Last Thursday I found myself at the red light on the corner of South Carrollton and Palmetto. As I glanced around, I saw the new wholesale complex being completed whose doors open in mid September: Costco. As I drove off, I began to recall that chilly Chicago Saturday.
I was excited to visit Costco for the first time as I waddled alongside my husband and member friend at 39-1/2 weeks pregnant. As we turned the corner into the electronic section, past the caskets (yes, you can purchase yours there), my husband began convincing me of our need to purchase a financial program. Not one minute into his sales pitch, I stopped him mid-sentence and calmly said with bright eyes, “My water broke.” It was an instant wet sensation. I looked down imagining I would be standing in a pool of water, like in the movies, but that was not the case. A quick trip to the ladies’ room confirmed my theory, and I waddled to the front entrance, my husband holding my hand, as my friend raced for the car. It hit me at that moment, “I’m going to be a mom.”
I had defied statistics. Less than 10% of expectant mothers have their water break; most occur in the morning when pregnancy hormones surge, and it’s more likely to occur if it happened to your mother. I frantically assessed these details in my head, as I had not planned for such a scenario. I climbed into the backseat, sat on the recycled bags that I never imagined I would use for such a purpose, and we drove back to our place ten miles south. Before we pulled out of the lot, I “felt” a little pressure in my groin muscle. There was no pain or discomfort, and I probably would have ignored it were it not for the fact that my water had just broken. Perhaps out of denial, every time I mentioned I “felt” something I reiterated it could not be contractions because “they usually start around twenty minutes” and “you feel contractions in your lower back.” I felt fine, but I was getting concerned, especially as my friend took the on ramp onto the interstate at peak traffic time on a Saturday afternoon.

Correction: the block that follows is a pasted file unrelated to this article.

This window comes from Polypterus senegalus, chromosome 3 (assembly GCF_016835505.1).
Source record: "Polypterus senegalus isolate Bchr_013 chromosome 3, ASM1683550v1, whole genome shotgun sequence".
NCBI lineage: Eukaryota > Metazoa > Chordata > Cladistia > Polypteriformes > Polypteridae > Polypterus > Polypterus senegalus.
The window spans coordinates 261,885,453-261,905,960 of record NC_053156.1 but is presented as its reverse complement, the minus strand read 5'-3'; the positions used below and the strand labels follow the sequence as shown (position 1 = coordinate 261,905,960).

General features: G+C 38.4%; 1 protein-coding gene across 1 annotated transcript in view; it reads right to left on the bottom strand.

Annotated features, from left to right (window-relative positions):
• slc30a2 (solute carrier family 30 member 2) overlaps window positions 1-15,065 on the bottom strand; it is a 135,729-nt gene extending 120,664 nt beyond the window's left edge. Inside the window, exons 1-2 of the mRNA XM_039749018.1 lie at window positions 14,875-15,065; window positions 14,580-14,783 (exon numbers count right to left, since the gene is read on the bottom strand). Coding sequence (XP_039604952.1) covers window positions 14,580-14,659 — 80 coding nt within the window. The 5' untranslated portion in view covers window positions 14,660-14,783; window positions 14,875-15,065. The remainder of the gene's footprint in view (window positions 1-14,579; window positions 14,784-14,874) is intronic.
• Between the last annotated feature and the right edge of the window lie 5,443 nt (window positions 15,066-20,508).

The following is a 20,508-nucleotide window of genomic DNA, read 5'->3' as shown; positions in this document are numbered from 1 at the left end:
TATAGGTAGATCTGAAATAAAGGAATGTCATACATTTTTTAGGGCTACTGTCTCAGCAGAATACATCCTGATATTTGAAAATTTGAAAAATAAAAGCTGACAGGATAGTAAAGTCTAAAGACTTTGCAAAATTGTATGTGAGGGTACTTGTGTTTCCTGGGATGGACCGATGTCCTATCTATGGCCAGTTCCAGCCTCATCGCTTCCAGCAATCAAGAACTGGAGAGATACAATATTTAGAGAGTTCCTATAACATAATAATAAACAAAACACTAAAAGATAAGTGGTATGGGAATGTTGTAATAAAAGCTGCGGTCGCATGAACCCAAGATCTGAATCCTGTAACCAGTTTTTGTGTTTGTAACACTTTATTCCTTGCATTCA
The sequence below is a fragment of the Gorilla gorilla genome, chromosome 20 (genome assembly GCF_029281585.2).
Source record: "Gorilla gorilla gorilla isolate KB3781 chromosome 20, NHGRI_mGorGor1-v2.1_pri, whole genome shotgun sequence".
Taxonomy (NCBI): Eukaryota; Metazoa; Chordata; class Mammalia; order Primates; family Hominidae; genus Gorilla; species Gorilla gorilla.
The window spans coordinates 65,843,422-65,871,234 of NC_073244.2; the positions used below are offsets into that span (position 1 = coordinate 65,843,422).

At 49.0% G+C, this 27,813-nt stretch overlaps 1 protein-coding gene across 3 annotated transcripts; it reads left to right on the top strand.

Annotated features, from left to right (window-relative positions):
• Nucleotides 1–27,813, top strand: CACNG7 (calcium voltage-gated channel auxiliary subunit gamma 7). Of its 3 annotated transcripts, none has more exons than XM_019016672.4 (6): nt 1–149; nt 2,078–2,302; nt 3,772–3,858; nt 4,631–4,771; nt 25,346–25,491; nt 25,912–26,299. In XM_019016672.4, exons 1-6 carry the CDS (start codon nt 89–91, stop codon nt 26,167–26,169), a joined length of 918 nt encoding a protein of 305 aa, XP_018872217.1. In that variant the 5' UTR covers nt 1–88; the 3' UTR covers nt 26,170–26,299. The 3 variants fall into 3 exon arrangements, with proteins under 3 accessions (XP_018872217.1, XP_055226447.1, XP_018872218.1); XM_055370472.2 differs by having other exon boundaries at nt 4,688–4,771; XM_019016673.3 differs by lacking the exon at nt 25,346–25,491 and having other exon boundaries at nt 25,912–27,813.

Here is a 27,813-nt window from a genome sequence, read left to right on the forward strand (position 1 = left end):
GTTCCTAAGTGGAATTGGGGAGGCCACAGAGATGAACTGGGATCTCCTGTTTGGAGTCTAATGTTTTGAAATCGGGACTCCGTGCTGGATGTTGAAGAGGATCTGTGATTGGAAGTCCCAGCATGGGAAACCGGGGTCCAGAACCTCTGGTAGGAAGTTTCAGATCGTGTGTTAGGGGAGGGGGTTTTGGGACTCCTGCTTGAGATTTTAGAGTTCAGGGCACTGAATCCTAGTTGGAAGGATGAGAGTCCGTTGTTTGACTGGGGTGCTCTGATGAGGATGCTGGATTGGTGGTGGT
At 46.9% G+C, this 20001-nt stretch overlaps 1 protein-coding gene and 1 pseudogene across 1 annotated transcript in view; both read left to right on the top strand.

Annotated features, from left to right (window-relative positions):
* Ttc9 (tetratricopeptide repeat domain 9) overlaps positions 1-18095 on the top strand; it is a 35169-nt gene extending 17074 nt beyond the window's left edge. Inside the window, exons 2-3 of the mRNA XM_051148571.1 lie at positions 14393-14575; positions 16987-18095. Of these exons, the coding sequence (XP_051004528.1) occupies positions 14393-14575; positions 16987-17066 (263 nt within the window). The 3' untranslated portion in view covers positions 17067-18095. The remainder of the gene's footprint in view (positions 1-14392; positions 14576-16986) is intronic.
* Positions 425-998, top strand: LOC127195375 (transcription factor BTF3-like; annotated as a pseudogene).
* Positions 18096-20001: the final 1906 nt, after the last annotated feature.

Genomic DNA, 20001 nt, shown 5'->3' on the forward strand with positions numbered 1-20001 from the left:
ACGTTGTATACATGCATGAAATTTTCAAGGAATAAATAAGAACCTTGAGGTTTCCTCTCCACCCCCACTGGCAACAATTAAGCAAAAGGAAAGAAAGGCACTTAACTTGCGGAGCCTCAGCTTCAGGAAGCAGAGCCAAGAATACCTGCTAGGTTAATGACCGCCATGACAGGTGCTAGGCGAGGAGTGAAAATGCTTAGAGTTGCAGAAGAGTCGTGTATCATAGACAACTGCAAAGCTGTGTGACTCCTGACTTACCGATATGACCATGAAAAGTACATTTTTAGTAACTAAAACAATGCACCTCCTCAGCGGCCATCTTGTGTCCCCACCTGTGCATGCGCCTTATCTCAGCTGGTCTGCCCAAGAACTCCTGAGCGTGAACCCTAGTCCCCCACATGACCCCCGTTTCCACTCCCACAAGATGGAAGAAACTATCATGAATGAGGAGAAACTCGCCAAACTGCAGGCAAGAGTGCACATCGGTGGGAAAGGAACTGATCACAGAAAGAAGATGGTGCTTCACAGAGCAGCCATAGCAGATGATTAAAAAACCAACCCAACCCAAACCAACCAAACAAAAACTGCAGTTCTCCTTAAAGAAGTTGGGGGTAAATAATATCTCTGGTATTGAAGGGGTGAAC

The contractions were approximately two to three minutes apart during the ride. Forty-five minutes later, we were at the front door of our building. My husband ran upstairs to get my bag, and we did a car switch after I hugged and wept in excitement with my friend. I recall my first moment of discomfort when the pressure I felt, aka a contraction, occurred right as he drove over a pothole on the off ramp of Lakeshore Drive. A few minutes later I was being dropped off at the lobby; my husband found me fifteen minutes later squirming in my seat, unassisted by a staff member. Past the security doors we went where a very slow nurse greeted us. I walked to triage, dressed in my sexy gown and was checked by a resident who exclaimed, “You are 8cm and your baby has a head full of hair!” I giggled. Among praying for the obvious, a healthy and happy baby, I also secretly prayed for a baby with dark, thick hair. Of course, I am the complete opposite of most labor stories, so please do not judge me for responding as such to an epidural, “Is it going to get worse than this?” As Elia’s delivery date approached, I accepted that labor was going to be the most physical and mentally challenging experience of my life. I was flexible with my birth plan and kept thinking, “Women have been doing this for thousands of years. So can I.”